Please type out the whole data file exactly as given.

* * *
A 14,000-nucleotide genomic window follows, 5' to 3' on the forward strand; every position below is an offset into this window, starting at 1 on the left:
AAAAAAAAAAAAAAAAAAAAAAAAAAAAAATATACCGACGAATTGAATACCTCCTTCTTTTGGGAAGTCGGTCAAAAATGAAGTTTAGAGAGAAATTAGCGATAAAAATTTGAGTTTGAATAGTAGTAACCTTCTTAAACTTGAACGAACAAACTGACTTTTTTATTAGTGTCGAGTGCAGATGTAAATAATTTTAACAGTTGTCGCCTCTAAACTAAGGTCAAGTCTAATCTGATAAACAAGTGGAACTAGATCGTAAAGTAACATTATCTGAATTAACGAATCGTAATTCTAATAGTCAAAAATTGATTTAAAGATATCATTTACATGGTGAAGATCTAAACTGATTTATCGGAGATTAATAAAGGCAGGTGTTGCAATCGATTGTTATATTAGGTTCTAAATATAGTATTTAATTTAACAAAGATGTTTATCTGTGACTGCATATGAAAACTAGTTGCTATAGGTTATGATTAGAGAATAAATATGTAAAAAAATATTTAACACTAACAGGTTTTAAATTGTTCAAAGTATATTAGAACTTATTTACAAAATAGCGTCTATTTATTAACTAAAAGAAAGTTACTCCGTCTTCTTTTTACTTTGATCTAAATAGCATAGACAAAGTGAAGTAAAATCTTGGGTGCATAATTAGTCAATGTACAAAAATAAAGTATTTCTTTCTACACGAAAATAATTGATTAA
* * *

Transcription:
A 14,000-nucleotide genomic window follows, 5' to 3' on the forward strand; every position below is an offset into this window, starting at 1 on the left:
AAAAAAAAAAAAAAAAAAAAAAAAAAAAAATATACCGACGAATTGAATACCTCCTTCTTTTGGGAAGTCGGTCAAAAATGAAGTTTAGAGAGAAATTAGCGATAAAAATTTGAGTTTGAATAGTAGTAACCTTCTTAAACTTGAACGAACAAACTGACTTTTTTATTAGTGTCGAGTGCAGATGTAAATAATTTTAACAGTTGTCGCCTCTAAACTAAGGTCAAGTCTAATCTGATAAACAAGTGGAACTAGATCGTAAAGTAACATTATCTGAATTAACGAATCGTAATTCTAATAGTCAAAAATTGATTTAAAGATATCATTTACATGGTGAAGATCTAAACTGATTTATCGGAGATTAATAAAGGCAGGTGTTGCAATCGATTGTTATATTAGGTTCTAAATATAGTATTTAATTTAACAAAGATGTTTATCTGTGACTGCATATGAAAACTAGTTGCTATAGGTTATGATTAGAGAATAAATATGTAAAAAAATATTTAACACTAACAGGTTTTAAATTGTTCAAAGTATATTAGAACTTATTTACAAAATAGCGTCTATTTATTAACTAAAAGAAAGTTACTCCGTCTTCTTTTTACTTTGATCTAAATAGCATAGACAAAGTGAAGTAAAATCTTGGGTGCATAATTAGTCAATGTACAAAAATAAAGTATTTCTTTCTACACGAAAATAATTGATTAA